INDIANA – Doctors across the United States have seen an increase among children of a respiratory virus that can cause polio-like muscle weakness.
In most cases, enterovirus D68 (EV-D68) causes a respiratory illness with mild symptoms. But it can result in a condition called acute flaccid myelitis (AFM) which can cause inflammation of the spinal cord. Those suffering from the illness can have trouble moving their arms or experience muscle weakness. In severe cases, it can lead to respiratory failure or life-threatening neurologic complications.
The condition has several similarities to polio, although there is no vaccine for AFM.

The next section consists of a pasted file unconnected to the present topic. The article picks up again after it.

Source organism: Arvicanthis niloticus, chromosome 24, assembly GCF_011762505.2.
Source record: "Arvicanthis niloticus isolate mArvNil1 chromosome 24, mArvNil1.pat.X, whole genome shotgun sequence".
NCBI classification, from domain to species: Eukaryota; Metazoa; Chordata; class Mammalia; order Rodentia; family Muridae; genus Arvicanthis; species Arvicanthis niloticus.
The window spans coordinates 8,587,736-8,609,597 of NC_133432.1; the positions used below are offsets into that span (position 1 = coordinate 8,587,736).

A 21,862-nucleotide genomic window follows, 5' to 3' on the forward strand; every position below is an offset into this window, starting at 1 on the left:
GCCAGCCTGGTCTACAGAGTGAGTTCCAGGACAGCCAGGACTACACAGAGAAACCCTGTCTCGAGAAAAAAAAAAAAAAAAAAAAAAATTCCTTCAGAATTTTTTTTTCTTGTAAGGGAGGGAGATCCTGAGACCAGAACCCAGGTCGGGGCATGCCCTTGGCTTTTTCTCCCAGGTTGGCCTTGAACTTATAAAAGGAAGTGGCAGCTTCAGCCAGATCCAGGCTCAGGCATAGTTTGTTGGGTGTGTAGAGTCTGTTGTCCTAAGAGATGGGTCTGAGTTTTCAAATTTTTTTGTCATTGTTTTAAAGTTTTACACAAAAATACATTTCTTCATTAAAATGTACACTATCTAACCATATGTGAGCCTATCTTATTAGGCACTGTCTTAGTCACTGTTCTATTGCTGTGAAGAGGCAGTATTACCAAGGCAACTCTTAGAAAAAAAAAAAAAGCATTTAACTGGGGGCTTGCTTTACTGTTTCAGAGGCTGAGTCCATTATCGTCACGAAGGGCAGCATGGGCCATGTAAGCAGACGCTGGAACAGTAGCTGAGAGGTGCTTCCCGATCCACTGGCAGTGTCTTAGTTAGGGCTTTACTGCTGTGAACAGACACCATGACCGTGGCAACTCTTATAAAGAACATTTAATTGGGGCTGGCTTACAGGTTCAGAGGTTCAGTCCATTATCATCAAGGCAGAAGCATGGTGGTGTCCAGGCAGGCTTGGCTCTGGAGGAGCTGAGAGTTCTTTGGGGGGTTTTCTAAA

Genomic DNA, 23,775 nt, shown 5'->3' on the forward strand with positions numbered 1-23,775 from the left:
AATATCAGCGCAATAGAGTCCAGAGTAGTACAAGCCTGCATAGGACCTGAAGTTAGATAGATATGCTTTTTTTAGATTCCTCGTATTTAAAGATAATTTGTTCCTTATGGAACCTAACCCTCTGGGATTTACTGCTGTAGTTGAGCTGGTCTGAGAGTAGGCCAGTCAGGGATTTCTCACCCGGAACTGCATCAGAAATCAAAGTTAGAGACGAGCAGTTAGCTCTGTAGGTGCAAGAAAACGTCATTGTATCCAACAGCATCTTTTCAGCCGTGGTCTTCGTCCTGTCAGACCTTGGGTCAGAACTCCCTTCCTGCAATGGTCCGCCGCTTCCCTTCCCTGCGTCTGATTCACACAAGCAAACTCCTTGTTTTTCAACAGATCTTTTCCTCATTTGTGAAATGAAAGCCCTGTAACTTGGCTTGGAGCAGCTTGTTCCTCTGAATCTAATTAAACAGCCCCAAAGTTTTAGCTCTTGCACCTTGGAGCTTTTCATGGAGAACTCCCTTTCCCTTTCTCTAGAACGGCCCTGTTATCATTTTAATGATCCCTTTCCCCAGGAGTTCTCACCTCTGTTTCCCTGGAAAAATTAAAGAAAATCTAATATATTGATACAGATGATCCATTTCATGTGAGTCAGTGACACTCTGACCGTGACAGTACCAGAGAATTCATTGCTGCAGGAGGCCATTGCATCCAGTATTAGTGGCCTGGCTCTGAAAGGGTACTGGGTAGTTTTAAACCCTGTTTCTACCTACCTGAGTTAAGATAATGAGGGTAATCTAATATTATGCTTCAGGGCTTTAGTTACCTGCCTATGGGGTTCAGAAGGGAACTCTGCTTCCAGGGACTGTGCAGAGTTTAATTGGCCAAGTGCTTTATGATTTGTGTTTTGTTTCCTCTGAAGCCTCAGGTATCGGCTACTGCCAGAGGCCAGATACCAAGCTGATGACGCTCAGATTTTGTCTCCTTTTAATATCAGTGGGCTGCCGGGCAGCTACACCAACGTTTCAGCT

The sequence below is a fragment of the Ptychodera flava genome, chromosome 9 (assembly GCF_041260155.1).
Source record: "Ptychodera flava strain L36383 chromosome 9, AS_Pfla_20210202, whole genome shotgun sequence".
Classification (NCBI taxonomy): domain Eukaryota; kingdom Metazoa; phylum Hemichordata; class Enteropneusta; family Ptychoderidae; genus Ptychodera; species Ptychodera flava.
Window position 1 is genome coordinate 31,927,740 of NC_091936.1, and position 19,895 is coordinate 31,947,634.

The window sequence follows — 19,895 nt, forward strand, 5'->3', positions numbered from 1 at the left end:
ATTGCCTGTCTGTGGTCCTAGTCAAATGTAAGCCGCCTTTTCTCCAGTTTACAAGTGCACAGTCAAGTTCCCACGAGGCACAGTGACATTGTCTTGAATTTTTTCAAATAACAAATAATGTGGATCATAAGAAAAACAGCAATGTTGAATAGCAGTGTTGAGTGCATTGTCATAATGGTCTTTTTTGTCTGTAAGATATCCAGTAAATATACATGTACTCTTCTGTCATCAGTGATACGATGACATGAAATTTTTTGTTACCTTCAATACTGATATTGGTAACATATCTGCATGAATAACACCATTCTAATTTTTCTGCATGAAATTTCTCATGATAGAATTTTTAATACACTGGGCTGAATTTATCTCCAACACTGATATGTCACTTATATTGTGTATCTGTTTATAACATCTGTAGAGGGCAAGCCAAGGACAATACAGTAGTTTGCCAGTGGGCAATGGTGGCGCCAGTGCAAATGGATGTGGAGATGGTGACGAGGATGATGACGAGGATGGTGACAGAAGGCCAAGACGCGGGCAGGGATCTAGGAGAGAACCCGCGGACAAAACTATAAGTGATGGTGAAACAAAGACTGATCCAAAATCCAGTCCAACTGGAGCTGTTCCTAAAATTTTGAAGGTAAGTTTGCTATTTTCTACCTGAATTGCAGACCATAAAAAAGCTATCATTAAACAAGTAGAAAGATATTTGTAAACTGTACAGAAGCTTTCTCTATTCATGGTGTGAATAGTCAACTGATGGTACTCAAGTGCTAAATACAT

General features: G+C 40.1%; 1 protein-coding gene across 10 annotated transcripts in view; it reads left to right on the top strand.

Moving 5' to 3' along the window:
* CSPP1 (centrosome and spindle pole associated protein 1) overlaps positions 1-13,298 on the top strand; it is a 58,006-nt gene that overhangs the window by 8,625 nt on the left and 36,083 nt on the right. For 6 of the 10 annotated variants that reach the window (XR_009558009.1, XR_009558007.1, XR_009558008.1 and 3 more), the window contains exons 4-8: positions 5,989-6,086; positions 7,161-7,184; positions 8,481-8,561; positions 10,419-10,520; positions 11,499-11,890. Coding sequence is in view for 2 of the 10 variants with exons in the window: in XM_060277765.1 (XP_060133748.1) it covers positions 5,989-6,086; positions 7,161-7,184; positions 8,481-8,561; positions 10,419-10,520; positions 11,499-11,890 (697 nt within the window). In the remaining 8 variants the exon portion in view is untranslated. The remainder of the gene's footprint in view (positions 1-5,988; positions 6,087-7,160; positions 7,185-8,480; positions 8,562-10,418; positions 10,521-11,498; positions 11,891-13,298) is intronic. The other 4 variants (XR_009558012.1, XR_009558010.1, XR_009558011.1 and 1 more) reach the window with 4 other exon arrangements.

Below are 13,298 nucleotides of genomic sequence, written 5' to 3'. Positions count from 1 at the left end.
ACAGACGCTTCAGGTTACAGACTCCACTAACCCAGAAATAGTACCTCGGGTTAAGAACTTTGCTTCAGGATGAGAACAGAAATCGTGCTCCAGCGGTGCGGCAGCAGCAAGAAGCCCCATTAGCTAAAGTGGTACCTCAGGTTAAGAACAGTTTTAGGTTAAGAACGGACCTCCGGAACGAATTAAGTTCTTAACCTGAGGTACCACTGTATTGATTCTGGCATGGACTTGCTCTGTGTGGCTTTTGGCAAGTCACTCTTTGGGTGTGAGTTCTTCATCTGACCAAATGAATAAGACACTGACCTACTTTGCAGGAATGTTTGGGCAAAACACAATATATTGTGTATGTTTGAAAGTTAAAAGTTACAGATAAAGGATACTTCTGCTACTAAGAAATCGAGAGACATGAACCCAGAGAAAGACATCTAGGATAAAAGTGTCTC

According to an alert issued by the Centers for Disease Control and Prevention, pediatric hospitalizations are on the rise among patients with severe respiratory illness who tested positive for rhinovirus (RV) and/or enterovirus (EV). Some of the patients have also tested positive for EV-D68. Doctors are reporting a higher number of cases than in previous years. In the United States, RVs circulate year-round, with typical peaks in the spring and fall. The typical EV season is late summer and early fall; similarly, EV-D68 is thought to peak in late summer and early fall.
In 2014, an outbreak of enterovirus D68 was reported in multiple states, including Indiana. The outbreak involved nearly 1,400 people, although an undercount is very likely because many who experienced mild symptoms didn’t get tested. Increased activity was also reported in 2016 and 2018, with lower circulation in 2020 likely due to COVID-19 mitigation measures.